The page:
Rasmussen: Ukraine free to seek Nato membership - Hoofdinhoud
Auteur: Andrew Rettman and Valentina Pop
BRUSSELS - Nato chief Anders Fogh Rasmussen i has said Ukraine is free to pursue membership of the Western alliance despite Russian opposition.
He told press in Brussels on Friday (29 August): “I’m not going to interfere in political discussions in Ukraine. But let me remind you of Nato’s decision at the Bucharest summit in 2008, according to which Ukraine ‘will become a member of Nato,’ provided of course, Ukraine so wishes and fulfills the necessary criteria”.
“We adhere to the principle that each and every country has the right to decide [its foreign and security policy] for itself without interference from the outside”.
Rasmussen spoke after an emergency meeting of Nato ambassadors with Ukraine’s envoy to the Western bloc.
He also spoke after Ukraine PM Arseniy Yatsenyuk earlier on Friday promised to pass a bill to scrap Ukraine’s non-aligned status. Yatsenyuk said the move is due to Russian “aggression” and would “resume” his country’s “course for Nato membership”.
Rasmussen noted Ukrainian accession was not discussed at Friday’s meeting.
But he corroborated Kiev’s allegations the Russian army has invaded south-east Ukraine: “Russian forces are engaged in direct military operations inside Ukraine … This defies all efforts for a peaceful solution”, he said.
He added that some Nato states Friday pledged funds to build up Ukraine military logistics, command and control capabilities, cyber-defence capacities, and medical care for wounded soldiers.
He also said the Nato summit in Wales next week, to be attended by Ukraine leader Petro Poroshenko, “will address how we will enhance our co-operation with Ukraine”.
Despite the 2008 Bucharest declaration, there is little appetite inside Nato for Ukraine, or other aspirants, such as Georgia or Montenegro, to move closer to membership in the current security climate.
Germany and France in 2008 blocked a decision to give Ukraine and Georgia a so-called Membership Action Plan, a first step to joining Nato, despite US pressure to go ahead.
The US and Germany this week said they are ready to fight for Nato members such as Estonia or Latvia in line with the alliance’s Article V on mutual defence.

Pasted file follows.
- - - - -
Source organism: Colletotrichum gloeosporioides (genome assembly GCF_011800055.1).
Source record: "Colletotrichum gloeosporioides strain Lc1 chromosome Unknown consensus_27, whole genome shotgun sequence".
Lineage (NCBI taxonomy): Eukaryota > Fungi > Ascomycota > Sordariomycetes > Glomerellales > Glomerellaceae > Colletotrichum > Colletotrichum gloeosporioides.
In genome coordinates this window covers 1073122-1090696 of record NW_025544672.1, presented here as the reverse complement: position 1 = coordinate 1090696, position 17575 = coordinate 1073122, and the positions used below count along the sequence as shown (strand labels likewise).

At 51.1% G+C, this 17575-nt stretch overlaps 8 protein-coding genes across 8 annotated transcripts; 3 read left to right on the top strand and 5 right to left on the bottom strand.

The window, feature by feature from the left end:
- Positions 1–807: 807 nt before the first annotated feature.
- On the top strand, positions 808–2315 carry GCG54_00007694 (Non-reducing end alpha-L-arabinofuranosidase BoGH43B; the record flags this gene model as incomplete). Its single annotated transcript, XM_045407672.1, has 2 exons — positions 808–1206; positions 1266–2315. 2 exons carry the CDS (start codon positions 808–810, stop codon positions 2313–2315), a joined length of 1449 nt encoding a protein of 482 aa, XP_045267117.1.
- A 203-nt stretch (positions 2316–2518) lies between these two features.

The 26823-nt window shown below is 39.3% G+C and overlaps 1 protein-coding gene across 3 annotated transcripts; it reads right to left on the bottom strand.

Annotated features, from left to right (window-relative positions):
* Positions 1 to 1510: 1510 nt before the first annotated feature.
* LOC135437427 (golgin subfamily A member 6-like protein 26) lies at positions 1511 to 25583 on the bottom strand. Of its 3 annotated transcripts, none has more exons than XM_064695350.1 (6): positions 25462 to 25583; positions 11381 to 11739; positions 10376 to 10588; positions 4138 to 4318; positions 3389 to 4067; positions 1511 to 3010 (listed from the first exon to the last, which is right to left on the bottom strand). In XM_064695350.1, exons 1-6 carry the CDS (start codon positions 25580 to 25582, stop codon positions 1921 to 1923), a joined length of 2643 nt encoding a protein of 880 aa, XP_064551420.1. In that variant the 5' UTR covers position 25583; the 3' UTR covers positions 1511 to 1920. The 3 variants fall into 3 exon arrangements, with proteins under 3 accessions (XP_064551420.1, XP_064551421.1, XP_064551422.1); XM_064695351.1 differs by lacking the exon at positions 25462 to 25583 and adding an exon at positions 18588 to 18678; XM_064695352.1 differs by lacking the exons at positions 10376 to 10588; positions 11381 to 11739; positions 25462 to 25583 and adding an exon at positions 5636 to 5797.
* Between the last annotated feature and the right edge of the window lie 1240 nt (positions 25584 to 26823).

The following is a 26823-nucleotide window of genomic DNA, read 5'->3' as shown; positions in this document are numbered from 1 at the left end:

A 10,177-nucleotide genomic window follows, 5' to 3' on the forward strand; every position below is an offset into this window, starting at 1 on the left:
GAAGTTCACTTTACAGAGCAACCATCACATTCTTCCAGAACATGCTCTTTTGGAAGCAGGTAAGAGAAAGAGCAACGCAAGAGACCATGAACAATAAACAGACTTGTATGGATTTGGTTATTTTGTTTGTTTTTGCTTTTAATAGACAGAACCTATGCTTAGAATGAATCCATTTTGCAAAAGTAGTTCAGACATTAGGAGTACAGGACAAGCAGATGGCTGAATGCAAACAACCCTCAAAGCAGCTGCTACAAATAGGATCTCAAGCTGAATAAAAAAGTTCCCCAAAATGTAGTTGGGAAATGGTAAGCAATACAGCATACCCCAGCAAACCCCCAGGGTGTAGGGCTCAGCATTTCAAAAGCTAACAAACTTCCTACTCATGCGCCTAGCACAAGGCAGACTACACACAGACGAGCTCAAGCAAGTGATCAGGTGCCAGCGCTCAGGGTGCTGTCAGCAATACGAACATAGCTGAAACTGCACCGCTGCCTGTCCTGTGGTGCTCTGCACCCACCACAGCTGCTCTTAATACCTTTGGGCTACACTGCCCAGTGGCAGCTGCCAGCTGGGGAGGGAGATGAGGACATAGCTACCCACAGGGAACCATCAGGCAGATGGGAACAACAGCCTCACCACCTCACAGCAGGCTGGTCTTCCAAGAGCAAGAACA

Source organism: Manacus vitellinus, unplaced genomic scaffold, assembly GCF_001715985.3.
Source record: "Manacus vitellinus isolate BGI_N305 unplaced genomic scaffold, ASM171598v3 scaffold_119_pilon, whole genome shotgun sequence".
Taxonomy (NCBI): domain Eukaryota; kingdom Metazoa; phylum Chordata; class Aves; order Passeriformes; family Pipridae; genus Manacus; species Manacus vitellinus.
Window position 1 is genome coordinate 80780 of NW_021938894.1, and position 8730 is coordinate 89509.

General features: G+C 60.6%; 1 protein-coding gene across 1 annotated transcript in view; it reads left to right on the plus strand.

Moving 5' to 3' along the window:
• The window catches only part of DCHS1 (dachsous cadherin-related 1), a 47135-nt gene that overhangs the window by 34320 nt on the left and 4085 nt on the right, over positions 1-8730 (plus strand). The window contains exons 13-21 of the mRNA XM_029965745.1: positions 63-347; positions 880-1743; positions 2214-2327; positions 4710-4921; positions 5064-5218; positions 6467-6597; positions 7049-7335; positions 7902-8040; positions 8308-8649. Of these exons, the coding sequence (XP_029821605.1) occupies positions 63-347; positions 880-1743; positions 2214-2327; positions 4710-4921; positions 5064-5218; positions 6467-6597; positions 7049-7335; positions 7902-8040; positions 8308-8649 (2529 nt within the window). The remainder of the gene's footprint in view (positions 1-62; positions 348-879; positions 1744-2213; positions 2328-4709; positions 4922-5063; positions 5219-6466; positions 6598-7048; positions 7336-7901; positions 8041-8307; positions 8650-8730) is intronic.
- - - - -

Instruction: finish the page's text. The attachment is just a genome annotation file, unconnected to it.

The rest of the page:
But US leader Barack Obama on Thursday made clear once again that “we are not taking military action to solve the Ukrainian problem”, while German Chancellor Angela Merkel last week also said Ukraine's Nato membership "is not on the agenda".
For their part, EU foreign ministers meeting in Milan on Friday and Saturday will discuss whether to impose further economic sanctions on Russia.
EU leaders in Brussels on Saturday will then decide how to go ahead, after hearing from Ukrainan President Poroshenko who is to join them late in the afternoon.
France, Germany, Italy, and the UK, as well as Nordic and Baltic states, have spoken out in strong terms on Russia’s latest escalation.
Going into the Milan meeting on Friday, Denmark’s foreign minister said: “It’s not that I think sanctions will solve all the problems. It’s that I think we [the EU] cannot allow such Russian steps without a reaction”.
But other member states, including Hungary and Slovakia, have questioned whether EU sanctions are doing anything to stop the Kremlin.
Some EU diplomats meeting in Brussels on Thursday said EU institutions should do an “impact assessment” of the sanctions war on EU economies before going further. France, despite its rhetoric, is also wary of reopening the discussion on whether to deliver €1.2bn of warships to Russia.
An EU diplomat told this website EU leaders are unlikely to agree on concrete steps immediately. “The most likely result [of the EU summit] is for leaders to task the EEAS [the EU foreign service] and the EC [the European Commission] with preparing new sanctions”, the source said.
Meanwhile, the latest Nato and EU statements on the crisis continued to meet with Russian ridicule.
Russian leader Vladimir Putin on Friday congratulated the "Militia of Novorossiya" for its "great success" in fighting Ukraine forces, using a term - "New Russia" - which refers to a territorial claim on east and south Ukraine.
His foreign minister, Sergei Lavrov, told press in Moscow that allegations of Russian military activity in Ukraine are "wild guesses ... facts have never been presented so far".
He described Nato satellite images of Russian armour inside Ukraine as "images from video games".